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Copper and nickel San mai blade


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Hi guys, 

 

So the time has come to make a copper San mai blade. I was thinking of doing a nickel outer shell. Then copper, then hardenable steel core. 

 

I'm open to any and all tips, recommendations, warnings, step by step of how you would do it, and what you would stay away from.

anything else that will help me with this new goal. 

 

Thanks so much in advanced. 

 

 

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I have forged a couple cumai blades. Be super careful with temperature. Copper melts at 1984 deg.F I have melted the copper out of a blade or 2. Stack your billet up, outer layers, copper, then core and weld all the way around to seal it up. If you do over heat it the weld will help hold the molten copper in. My only concern with putting nickel on the outside is it is soft and scratches kinda easy. Maybe 15n20 and polish it after etch might work. Here is one I'm working on now. It was a Damascus jacket, copper, and 1084 core.

20220113_213821.jpg

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13 minutes ago, Shane Atwood said:

I have forged a couple cumai blades. Be super careful with temperature. Copper melts at 1984 deg.F I have melted the copper out of a blade or 2. Stack your billet up, outer layers, copper, then core and weld all the way around to seal it up. If you do over heat it the weld will help hold the molten copper in. My only concern with putting nickel on the outside is it is soft and scratches kinda easy. Maybe 15n20 and polish it after etch might work. Here is one I'm working on now. It was a Damascus jacket, copper, and 1084 core.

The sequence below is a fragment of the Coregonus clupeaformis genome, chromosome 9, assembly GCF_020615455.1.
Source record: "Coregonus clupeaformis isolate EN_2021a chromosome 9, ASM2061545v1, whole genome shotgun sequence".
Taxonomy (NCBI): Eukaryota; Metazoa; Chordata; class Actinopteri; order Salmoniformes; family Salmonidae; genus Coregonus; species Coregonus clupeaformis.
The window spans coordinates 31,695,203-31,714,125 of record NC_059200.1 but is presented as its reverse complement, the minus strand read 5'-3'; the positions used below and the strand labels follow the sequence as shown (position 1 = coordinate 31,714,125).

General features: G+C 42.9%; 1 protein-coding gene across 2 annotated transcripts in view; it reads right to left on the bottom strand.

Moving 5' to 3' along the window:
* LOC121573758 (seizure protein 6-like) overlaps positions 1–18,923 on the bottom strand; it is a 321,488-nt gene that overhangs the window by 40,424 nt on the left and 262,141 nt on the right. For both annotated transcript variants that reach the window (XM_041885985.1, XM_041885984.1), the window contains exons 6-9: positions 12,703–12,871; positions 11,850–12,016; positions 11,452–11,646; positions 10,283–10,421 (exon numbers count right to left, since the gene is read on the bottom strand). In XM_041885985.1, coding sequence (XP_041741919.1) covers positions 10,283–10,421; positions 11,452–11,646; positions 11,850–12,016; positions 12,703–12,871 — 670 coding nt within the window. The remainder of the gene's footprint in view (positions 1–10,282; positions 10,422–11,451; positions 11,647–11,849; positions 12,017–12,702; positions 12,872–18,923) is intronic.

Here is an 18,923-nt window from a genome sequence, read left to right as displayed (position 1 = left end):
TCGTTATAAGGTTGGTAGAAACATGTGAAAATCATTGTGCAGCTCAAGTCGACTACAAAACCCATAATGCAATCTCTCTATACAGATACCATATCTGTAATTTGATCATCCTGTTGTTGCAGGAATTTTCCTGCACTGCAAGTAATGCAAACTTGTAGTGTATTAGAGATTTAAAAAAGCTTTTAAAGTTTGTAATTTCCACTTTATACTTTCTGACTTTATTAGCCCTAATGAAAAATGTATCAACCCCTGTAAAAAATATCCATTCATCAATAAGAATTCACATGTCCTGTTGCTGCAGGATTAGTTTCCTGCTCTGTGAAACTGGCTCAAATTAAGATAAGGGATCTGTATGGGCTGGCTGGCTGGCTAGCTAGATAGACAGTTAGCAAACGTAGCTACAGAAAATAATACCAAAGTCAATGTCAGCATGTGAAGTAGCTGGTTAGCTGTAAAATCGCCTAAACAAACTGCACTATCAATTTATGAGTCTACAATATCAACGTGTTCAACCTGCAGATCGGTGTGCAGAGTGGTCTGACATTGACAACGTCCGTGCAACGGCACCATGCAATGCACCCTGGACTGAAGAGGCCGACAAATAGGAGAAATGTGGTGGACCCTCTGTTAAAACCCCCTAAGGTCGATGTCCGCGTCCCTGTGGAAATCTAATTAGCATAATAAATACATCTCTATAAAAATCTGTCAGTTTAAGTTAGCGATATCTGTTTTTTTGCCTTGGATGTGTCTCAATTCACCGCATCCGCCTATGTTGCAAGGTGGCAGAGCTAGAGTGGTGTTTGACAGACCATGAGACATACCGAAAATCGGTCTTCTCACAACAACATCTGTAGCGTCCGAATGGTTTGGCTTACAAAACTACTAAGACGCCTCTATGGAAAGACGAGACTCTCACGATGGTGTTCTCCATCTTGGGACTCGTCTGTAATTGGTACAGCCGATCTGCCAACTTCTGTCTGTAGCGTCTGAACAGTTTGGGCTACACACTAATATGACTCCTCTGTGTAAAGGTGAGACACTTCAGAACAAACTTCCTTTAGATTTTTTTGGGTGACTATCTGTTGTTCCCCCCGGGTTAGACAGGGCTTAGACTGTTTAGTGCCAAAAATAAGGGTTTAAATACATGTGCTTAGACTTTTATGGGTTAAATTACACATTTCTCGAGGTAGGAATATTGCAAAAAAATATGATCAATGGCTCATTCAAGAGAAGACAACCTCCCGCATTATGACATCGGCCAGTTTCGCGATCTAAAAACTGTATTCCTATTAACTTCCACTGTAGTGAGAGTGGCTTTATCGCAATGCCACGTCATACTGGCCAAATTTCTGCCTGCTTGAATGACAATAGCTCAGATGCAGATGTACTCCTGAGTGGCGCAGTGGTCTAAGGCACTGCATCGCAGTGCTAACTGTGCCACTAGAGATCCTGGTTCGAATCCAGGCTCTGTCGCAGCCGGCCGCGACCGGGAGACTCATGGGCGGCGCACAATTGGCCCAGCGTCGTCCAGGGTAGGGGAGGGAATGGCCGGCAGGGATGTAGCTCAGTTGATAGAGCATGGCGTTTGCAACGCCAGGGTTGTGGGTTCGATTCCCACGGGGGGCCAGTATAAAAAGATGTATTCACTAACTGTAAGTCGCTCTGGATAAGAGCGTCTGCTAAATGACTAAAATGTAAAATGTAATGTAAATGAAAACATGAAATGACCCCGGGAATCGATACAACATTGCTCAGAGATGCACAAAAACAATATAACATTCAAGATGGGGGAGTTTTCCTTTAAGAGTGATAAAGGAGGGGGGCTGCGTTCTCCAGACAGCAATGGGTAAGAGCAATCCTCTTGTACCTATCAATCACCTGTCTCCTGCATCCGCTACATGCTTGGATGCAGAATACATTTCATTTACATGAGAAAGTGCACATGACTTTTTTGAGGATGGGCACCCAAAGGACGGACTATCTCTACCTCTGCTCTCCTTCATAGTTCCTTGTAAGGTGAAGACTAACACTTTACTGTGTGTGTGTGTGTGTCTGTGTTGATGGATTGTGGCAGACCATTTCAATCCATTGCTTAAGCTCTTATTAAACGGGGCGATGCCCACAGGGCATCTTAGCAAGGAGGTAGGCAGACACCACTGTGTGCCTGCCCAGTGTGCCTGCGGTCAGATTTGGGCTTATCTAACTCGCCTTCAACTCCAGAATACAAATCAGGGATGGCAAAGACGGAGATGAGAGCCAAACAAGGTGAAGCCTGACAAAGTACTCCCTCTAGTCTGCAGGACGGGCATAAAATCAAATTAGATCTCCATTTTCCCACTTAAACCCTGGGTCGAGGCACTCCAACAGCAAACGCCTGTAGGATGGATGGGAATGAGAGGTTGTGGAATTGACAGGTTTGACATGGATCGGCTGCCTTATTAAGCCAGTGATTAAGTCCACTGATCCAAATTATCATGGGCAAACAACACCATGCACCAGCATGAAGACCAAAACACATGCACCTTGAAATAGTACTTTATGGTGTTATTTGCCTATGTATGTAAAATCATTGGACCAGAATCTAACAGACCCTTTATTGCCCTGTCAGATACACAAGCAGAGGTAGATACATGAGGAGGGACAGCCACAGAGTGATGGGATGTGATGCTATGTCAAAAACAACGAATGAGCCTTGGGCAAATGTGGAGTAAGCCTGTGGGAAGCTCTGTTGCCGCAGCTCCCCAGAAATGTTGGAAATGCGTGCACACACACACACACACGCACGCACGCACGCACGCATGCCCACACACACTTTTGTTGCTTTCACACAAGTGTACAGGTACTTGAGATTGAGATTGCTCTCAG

20220113_213821.jpg

Wow looks amazing! But now... I have a question. It seems you have some copper at the hilt on the edge. Is there any way for that not to happen? 

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On 1/21/2022 at 9:03 AM, Paul Checa said:

Wow looks amazing! But now... I have a question. It seems you have some copper at the hilt on the edge. Is there any way for that not to happen? 

That is a horrible picture. The copper doesn't come all the way down to the edge. It is slightly above the cutting edge. 

The thickness of your core material and how deep you grind into your blade can definitely determine how far up your copper is on the blade. How thick of copper you use can determine how thick the copper line across your blade is. This blade I used 5/32" 1084 core and about .055 thick copper. My outside layers are Damascus that started out as 3/16" thick material. If I remember correctly my billet started out 2" wide and 7.5" long. Then with forging out the billet my core was thinned down. Also I probably got this billet to hot and melted some of the copper which is why there are thicker and thinner sections of copper, which sometimes makes a cool affect. I will try and get a better pic now that I have this blade hand sanded.

16428690445162306795812507545925.jpg

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